Dawadawa

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Dawadawa

The African locust bean tree (Parkia biglobosa) is a deciduous tree that grows 7-30 meters tall throughout Ghana. The pods (locust beans) of the tree average 30-40 cm long and are filled with up to 30 seeds. These seeds are fermented and made into a strong aromatic cakes sold as a food flavoring called dawadawa, often used in the preparation of most soups and stews and recommended for poor communities whose diets lacks proteins and vitamin B.  

Only women produce dawadawa. In April and May they harvest the seedpods by pulling them down from the trees with a crook. The husks are removed and the seeds and pulp are placed into a wooden pestle and pounded to separate out the seeds from their covering, which is set aside and eaten as is or used as a flour to make porridge. The seeds are then laid out to dry in the sun for a day, and once dry can be used immediately or stored for future use. To make dawadawa, the dried seeds are sorted, removing any small stones or small unusable seeds. The selected seeds are then placed in a large aluminum pot and boiled in water to soften and separate the hard seed coat. The seeds are then trained and placed along with wood ash, which acts as an abrasive, into a mortar made from a hollowed out log. After several minutes of pounding, the seeds are again laid to dry in the sun. Once complete, they are poured from one container (usually a calabash gourd) to another to winnow away the seed coat and the seeds are washed again to remove any remaining wood ash. The seeds are boiled again for two hours, and then drained and placed in a fabric bag, which is weighted to press away excess water. The seeds are left for 72 hours, until the dawadawa is fully fermented. Women then shape the mixture into small balls to conserve and store the product.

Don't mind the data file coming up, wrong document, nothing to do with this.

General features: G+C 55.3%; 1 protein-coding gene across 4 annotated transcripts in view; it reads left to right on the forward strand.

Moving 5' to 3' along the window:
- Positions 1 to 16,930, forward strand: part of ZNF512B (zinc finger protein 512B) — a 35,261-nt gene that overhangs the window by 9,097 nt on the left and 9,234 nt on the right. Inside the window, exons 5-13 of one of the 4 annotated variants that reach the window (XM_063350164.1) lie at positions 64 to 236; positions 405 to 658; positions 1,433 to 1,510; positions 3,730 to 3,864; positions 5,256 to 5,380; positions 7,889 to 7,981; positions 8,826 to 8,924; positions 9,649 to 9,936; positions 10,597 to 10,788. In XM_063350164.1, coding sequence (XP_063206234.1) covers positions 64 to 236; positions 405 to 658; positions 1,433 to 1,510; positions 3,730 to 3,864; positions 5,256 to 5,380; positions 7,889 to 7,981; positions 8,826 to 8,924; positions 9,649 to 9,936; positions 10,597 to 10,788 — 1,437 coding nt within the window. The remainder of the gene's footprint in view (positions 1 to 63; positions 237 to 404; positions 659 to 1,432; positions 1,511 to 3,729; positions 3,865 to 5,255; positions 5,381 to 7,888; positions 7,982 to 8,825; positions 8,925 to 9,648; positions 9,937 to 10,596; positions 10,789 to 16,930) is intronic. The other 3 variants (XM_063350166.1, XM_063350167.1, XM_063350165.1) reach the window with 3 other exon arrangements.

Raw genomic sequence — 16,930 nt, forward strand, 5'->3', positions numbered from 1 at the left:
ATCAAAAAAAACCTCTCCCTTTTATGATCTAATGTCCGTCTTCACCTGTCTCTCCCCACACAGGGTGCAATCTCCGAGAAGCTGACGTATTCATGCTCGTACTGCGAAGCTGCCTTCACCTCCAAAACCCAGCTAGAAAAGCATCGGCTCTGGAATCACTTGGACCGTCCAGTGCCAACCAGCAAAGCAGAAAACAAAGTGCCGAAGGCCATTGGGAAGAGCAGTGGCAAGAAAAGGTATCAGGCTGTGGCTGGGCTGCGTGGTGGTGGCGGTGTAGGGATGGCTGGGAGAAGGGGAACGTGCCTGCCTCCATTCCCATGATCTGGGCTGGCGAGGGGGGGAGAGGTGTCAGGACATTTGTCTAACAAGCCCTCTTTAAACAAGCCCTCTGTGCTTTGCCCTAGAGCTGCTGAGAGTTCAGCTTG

Local beliefs prohibit women who are having their monthly menses to engage in this three-day production process, under the belief that they may somehow spoil the product. During the production process, whenever the seeds are transferred any distance, a sprig of a local herb called nuha nua and a red chili pepper is placed on top. The belief is that spirits and ghosts will want to partake of the seeds or dawadawa and spoil the batch. Ghosts and spirits dislike the hot peppers and nuha nua, and therefore will not disturb the seeds. Other local herbs used as talisman to ward off spirits are kashisago mo and ko yenkaa. Historically dawadawa was only used in northern Ghana, but the demand for and availability of commercial dawadawa is increasing in southern Ghana. Women who produce it transport it to the south to sell to generate income to take care of their families. It has also become an ingredient in commercially produced bouillon cubes sold in the area. However, dawadawa is made by individual families, and so the quantity produced each year is not exactly known.  

Deforestation and land degradation threaten the semi-arid region of northern Ghana where the locust bean tree grows and where the trees are also harvested for firewood. Currently, a generic dawadawa is also being produced from soy beans that is easier to produce as it does not require the boiling time and is less labor intensive than the original dawadawa produced from the seeds of the Parkia biglobosa. The traditional dawadawa might eventually be replaced by the manufactured substitute. When this happens, the value that local farmers place on the tree is likely to decrease and this might push the tree into extinction in Ghana. Also, the manufactured ones will cause more families to buy, rather than prepare dawadawa at home, which helps to preserve the traditional production method.

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Territory

StateGhana
Region

Northern

Other info

Categories

Spices, wild herbs and condiments

Indigenous community:Kandig